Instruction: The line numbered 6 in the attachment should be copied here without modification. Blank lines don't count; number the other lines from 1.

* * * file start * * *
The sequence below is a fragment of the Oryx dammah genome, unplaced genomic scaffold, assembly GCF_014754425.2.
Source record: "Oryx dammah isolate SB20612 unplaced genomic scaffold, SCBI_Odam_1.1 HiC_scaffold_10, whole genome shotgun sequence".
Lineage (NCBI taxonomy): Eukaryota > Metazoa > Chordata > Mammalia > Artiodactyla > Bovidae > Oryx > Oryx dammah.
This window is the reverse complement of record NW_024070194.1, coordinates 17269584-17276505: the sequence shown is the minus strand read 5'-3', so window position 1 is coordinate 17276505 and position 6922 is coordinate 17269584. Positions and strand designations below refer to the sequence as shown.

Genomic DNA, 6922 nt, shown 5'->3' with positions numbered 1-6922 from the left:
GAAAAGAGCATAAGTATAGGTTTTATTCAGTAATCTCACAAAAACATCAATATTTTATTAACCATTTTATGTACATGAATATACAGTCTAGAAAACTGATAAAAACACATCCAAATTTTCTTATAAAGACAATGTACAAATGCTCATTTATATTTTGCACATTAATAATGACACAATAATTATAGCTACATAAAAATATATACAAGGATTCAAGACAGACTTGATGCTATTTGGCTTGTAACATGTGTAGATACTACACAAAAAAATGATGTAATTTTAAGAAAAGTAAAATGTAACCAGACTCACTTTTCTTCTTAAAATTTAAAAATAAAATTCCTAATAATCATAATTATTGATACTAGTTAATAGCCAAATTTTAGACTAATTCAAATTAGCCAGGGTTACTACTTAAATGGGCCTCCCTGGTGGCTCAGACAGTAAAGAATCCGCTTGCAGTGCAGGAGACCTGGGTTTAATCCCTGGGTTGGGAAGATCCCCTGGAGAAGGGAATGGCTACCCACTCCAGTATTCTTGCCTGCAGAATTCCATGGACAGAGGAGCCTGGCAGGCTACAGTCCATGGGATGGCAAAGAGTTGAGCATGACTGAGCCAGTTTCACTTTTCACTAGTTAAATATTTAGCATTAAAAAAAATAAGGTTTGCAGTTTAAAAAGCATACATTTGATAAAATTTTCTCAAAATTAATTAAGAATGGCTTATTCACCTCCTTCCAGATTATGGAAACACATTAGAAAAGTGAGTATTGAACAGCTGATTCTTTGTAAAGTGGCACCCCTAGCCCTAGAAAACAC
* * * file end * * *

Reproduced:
GAAAAGAGCATAAGTATAGGTTTTATTCAGTAATCTCACAAAAACATCAATATTTTATTAACCATTTTATGTACATGAATATACAGTCTAGAAAACTGATAAAAACACATCCAAATTTTCTTATAAAGACAATGTACAAATGCTCATTTATATTTTGCACATTAATAATGACACAATAATTATAGCTACATAAAAATATATACAAGGATTCAAGACAGACTTGATGCTATTTGGCTTGTAACATGTGTAGATACTACACAAAAAAATGATGTAATTTTAAGAAAAGTAAAATGTAACCAGACTCACTTTTCTTCTTAAAATTTAAAAATAAAATTCCTAATAATCATAATTATTGATACTAGTTAATAGCCAAATTTTAGACTAATTCAAATTAGCCAGGGTTACTACTTAAATGGGCCTCCCTGGTGGCTCAGACAGTAAAGAATCCGCTTGCAGTGCAGGAGACCTGGGTTTAATCCCTGGGTTGGGAAGATCCCCTGGAGAAGGGAATGGCTACCCACTCCAGTATTCTTGCCTGCAGAATTCCATGGACAGAGGAGCCTGGCAGGCTACAGTCCATGGGATGGCAAAGAGTTGAGCATGACTGAGCCAGTTTCACTTTTCACTAGTTAAATATTTAGCATTAAAAAAAATAAGGTTTGCAGTTTAAAAAGCATACATTTGATAAAATTTTCTCAAAATTAATTAAGAATGGCTTATTCACCTCCTTCCAGATTATGGAAACACATTAGAAAAGTGAGTATTGAACAGCTGATTCTTTGTAAAGTGGCACCCCTAGCCCTAGAAAACAC